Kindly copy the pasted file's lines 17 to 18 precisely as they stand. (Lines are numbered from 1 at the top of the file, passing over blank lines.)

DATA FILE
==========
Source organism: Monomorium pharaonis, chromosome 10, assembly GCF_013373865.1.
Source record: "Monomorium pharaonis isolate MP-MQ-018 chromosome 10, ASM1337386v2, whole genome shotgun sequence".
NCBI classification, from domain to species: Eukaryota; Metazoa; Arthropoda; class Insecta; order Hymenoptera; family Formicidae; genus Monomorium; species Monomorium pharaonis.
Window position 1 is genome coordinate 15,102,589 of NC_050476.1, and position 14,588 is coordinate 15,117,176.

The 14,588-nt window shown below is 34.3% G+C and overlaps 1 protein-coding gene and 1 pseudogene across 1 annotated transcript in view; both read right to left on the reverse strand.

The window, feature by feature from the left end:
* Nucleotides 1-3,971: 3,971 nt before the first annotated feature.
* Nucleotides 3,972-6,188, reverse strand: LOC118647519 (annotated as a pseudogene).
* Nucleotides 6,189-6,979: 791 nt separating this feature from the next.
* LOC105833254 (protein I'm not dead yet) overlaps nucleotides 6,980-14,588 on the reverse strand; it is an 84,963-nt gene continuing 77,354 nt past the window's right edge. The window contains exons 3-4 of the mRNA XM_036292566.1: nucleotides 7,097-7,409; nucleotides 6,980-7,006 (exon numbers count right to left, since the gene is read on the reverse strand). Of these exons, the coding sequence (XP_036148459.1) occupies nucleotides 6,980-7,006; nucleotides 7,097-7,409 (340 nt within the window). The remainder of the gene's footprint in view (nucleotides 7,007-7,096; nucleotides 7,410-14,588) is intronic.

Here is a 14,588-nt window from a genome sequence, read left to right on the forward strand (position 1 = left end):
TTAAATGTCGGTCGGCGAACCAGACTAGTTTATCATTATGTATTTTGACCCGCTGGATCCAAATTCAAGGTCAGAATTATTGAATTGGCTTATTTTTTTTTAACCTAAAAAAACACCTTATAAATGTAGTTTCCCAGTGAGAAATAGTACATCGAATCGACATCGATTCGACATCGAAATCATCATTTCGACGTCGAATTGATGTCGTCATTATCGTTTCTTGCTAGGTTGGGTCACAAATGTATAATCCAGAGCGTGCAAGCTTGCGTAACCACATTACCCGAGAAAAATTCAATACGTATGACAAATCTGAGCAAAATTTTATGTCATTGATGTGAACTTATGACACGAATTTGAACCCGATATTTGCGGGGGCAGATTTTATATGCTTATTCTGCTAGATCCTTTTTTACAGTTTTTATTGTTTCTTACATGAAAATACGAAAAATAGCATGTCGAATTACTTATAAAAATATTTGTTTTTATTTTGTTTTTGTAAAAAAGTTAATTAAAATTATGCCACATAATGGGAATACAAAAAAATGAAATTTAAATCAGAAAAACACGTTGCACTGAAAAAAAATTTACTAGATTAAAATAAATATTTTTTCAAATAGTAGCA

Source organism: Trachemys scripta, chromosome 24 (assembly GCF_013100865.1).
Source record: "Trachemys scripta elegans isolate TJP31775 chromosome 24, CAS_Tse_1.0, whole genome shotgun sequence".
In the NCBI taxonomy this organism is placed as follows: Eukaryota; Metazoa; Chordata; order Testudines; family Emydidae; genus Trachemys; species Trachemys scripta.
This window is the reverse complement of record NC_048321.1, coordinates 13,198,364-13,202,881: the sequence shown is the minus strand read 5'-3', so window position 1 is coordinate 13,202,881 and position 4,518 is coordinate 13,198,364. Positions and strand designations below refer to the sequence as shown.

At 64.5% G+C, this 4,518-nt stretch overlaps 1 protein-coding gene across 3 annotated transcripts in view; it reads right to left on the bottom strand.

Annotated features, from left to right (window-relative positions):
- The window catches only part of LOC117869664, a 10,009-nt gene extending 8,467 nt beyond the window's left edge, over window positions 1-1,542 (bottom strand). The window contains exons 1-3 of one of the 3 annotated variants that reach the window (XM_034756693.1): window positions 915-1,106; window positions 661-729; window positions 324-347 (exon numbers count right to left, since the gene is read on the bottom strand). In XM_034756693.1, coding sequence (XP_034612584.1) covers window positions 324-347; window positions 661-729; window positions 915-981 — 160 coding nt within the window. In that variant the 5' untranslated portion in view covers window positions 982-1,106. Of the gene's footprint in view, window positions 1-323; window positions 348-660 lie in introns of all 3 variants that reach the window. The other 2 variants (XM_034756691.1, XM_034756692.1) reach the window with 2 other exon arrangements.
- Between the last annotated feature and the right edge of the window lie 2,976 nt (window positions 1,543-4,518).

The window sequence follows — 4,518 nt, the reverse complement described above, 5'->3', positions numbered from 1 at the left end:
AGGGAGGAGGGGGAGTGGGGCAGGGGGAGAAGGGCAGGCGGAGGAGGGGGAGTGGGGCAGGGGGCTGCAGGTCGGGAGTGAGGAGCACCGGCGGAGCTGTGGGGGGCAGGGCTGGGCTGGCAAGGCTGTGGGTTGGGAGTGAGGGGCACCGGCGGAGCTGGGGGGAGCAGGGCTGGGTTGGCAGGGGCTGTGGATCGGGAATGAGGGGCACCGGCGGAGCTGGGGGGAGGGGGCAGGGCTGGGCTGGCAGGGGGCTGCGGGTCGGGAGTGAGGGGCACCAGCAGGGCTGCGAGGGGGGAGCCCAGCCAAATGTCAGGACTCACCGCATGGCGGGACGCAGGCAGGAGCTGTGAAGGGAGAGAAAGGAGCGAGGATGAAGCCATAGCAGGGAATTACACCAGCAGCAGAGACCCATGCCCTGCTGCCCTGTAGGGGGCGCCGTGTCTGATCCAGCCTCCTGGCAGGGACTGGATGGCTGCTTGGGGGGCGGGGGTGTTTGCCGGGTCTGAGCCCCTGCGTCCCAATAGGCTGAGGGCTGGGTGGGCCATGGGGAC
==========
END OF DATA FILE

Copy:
At 64.5% G+C, this 4,518-nt stretch overlaps 1 protein-coding gene across 3 annotated transcripts in view; it reads right to left on the bottom strand.

Annotated features, from left to right (window-relative positions):